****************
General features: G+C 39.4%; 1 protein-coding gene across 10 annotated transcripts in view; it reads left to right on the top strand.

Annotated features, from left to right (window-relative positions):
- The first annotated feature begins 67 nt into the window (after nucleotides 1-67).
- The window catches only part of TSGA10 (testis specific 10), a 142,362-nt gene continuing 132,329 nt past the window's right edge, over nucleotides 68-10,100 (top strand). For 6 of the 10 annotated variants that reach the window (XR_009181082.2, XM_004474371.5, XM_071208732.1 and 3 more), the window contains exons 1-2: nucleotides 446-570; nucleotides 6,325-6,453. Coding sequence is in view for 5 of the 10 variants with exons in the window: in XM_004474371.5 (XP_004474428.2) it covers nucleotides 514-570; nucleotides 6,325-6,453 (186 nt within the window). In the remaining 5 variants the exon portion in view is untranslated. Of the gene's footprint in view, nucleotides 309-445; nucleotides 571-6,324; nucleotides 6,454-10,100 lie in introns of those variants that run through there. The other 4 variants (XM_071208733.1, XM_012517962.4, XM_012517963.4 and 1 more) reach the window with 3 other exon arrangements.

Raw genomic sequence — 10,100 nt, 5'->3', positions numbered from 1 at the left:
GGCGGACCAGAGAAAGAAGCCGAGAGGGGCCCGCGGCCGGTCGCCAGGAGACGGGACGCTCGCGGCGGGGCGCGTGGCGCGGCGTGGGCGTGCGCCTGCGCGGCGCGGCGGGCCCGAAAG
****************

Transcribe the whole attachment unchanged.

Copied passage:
General features: G+C 39.4%; 1 protein-coding gene across 10 annotated transcripts in view; it reads left to right on the top strand.

Annotated features, from left to right (window-relative positions):
- The first annotated feature begins 67 nt into the window (after nucleotides 1-67).
- The window catches only part of TSGA10 (testis specific 10), a 142,362-nt gene continuing 132,329 nt past the window's right edge, over nucleotides 68-10,100 (top strand). For 6 of the 10 annotated variants that reach the window (XR_009181082.2, XM_004474371.5, XM_071208732.1 and 3 more), the window contains exons 1-2: nucleotides 446-570; nucleotides 6,325-6,453. Coding sequence is in view for 5 of the 10 variants with exons in the window: in XM_004474371.5 (XP_004474428.2) it covers nucleotides 514-570; nucleotides 6,325-6,453 (186 nt within the window). In the remaining 5 variants the exon portion in view is untranslated. Of the gene's footprint in view, nucleotides 309-445; nucleotides 571-6,324; nucleotides 6,454-10,100 lie in introns of those variants that run through there. The other 4 variants (XM_071208733.1, XM_012517962.4, XM_012517963.4 and 1 more) reach the window with 3 other exon arrangements.

Raw genomic sequence — 10,100 nt, 5'->3', positions numbered from 1 at the left:
GGCGGACCAGAGAAAGAAGCCGAGAGGGGCCCGCGGCCGGTCGCCAGGAGACGGGACGCTCGCGGCGGGGCGCGTGGCGCGGCGTGGGCGTGCGCCTGCGCGGCGCGGCGGGCCCGAAAG